STATEMENT OF U.S. SENATOR ALFONSE D'AMATO, CHAIRMAN OF THE SENATE WHITEWATER COMMITTEE.
JUNE 18, 1996
Senator D'Amato's statement summarizing the report of the Senate Whitewater Committee that he chaired.
Jim Lehrer discussed the findings of the Whitewater Committee with Senators Bennett and Sarbanes.
Shields and Gigot consider the conclusions of the Whitewater Committee report.
Kwame Holman looks back on the 11 month history of the Senate Whitewater Committee.
The Democratic party's summary of their minority portion of the Whitewater Committee report.
MAY 28: Hillary Clinton's interview with Jim Lehrer, included questions about Whitewater.
FEB. 22: Deputy White House Chief of StaffHarold Ickes testified before the Whitewater Committee.
DEC. 15: Senator D'Amato (R), Chair of the Whitewater Committee discussed the controversy of President Clinton's notes .
Complete NewsHour transcriptson the Senate Whitewater Committee and the Arkansas trial.
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Today, we issue the Final Report of the Whitewater Committee. After 14 months of work, 52 hearings, and taking testimony from more than 260 witnesses, we have discovered a very troubling and continuing pattern of abuse of power. And each time an abuse is revealed, the White House delivers excuses, memory lapses, and changed stories. Time and again, the White House seems unable to give the American people the truth on the first, or even second, try.
Throughout our hearings this disturbing pattern was seen again and again:
Former Treasury Chief of Staff Josh Steiner, confronted with damaging evidence in his own handwriting, claimed that he was not telling the truth to his own diary.
Margaret Williams, Chief of Staff to First Lady Hillary Rodham Clinton, told a White House employee Tom Castleton that she was moving a box of papers from Vincent Foster's office to the Residence so that the President and First Lady could review them. Confronted by Mr. Castleton's testimony, Ms. Williams dismissed him as a mere intern.
Former Deputy Attorney General Philip Heyman testified that he bitterly criticized White House Counsel Bernard Nussbaum for breaking his word, asking "Bernie, are you hiding something?" Nussbaum did not remember this most memorable conversation.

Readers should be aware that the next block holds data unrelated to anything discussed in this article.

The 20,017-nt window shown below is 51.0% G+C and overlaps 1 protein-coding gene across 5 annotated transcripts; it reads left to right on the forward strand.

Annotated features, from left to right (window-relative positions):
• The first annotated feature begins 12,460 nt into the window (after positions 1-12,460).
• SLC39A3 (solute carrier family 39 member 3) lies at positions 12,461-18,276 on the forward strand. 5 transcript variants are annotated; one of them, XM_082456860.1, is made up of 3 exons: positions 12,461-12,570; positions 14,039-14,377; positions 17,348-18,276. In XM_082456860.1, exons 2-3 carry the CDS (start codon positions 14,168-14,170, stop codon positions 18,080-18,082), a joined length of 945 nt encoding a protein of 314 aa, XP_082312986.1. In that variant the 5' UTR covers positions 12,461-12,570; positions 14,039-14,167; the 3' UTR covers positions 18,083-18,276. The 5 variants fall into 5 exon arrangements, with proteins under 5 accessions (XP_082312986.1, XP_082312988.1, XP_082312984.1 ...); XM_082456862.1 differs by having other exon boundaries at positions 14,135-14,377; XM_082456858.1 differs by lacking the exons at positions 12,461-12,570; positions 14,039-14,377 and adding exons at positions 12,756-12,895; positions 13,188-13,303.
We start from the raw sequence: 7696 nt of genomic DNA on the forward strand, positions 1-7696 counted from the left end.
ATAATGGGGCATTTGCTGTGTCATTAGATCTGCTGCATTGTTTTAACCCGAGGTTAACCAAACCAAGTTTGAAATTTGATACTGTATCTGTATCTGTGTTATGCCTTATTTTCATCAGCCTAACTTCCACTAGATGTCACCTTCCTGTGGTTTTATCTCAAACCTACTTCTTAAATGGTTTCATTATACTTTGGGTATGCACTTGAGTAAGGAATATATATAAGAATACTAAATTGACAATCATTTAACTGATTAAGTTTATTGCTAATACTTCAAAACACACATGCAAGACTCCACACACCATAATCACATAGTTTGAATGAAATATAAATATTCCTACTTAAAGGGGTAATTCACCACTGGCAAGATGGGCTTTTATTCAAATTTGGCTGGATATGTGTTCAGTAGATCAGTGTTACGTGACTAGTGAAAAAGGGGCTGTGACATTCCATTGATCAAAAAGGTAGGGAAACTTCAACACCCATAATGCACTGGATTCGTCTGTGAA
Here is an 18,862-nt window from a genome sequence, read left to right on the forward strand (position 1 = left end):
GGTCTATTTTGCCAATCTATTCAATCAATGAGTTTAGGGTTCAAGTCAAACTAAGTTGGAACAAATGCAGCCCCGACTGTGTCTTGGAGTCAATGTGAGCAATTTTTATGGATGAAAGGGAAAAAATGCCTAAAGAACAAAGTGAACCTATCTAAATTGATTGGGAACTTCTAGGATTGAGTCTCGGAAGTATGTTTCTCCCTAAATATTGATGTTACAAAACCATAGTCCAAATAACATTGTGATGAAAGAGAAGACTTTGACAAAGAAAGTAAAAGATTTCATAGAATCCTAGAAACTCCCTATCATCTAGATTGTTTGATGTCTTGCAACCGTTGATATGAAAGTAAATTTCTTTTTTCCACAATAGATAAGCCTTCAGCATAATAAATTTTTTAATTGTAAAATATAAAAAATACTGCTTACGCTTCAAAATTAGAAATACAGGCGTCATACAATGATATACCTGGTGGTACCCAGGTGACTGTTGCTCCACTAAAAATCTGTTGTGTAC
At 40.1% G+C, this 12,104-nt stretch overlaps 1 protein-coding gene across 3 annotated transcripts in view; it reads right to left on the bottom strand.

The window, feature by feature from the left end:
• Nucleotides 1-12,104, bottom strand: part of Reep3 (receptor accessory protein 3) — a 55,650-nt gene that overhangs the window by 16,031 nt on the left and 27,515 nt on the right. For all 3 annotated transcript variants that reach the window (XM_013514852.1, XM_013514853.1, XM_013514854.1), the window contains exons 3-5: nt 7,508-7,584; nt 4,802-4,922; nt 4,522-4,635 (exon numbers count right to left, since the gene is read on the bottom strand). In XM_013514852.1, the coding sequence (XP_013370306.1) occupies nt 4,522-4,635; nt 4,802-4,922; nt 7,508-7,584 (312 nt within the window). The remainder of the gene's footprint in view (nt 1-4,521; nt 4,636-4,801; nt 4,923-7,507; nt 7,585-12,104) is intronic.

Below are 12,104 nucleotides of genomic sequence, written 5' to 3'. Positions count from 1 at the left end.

Susan Thomases, close friend and advisor to the First Lady, couldn't recall being at the White House for nearly six hours on the day Vince Foster's note was eventually turned over to the investigators.
Harold Ickes, White House Deputy Chief of Staff, saying in a Whitewater defense team meeting, that one of the career Justice Department officials was "f --- ing us blue" tried to suggest that the phrase was a compliment to the official for doing an effective job.
And Mark Gearan, the former White House Communications Director, who attended the same Whitewater defense meeting and took the notes, saying that "f--ing us blue" meant the Justice Department official was a "tough guy."
April Breslaw, an RTC official in Kansas City, who testified that she didn't recognize her own voice on a tape trying to prompt investigator Jean Lewis into softening her conclusions.
History will judge these hearings as a revealing insight into the workings of an American Presidency that misused its power, circumvented the limits on its authority, and attempted to manipulate the truth. We have had hundreds of hours of testimony with key Administration officials forgetting important facts, not recalling major events and repudiating their own notes and diaries. We have seen members of the Administration or close associates of the Clintons convicted, indicted or forced to resign public office.
We have witnessed a pattern of deception and arrogance that undermines the fundamental core of the American democratic system.
Our job was to search for the truth and to do so in a fair, impartial and thorough manner. And that's what we've done. I am proud of the men and women who worked along with this Committee to reveal the truth. These hearings succeeded in helping the American people to see more clearly the events that are today called Whitewater.
Many other events have emerged since these hearings began and the pattern continues. Most notably, we have had Travelgate, the firing and attempted destruction of the lives of Billy Dale and six other individuals. And in the past two weeks, we begun to learn about Filegate, the systematic abuse of the most private files of individuals held by the FBI. These acts reveal a pattern of the misuse of the awesome power of government and a potential threat to the most fundamental right of privacy and common decency.
Whitewater appears to have been neither the beginning nor the end of a pattern of Administration misbehavior that should never occur in a free society.
Therefore it is important that the American people have the testimony, read this report and understand its conclusions.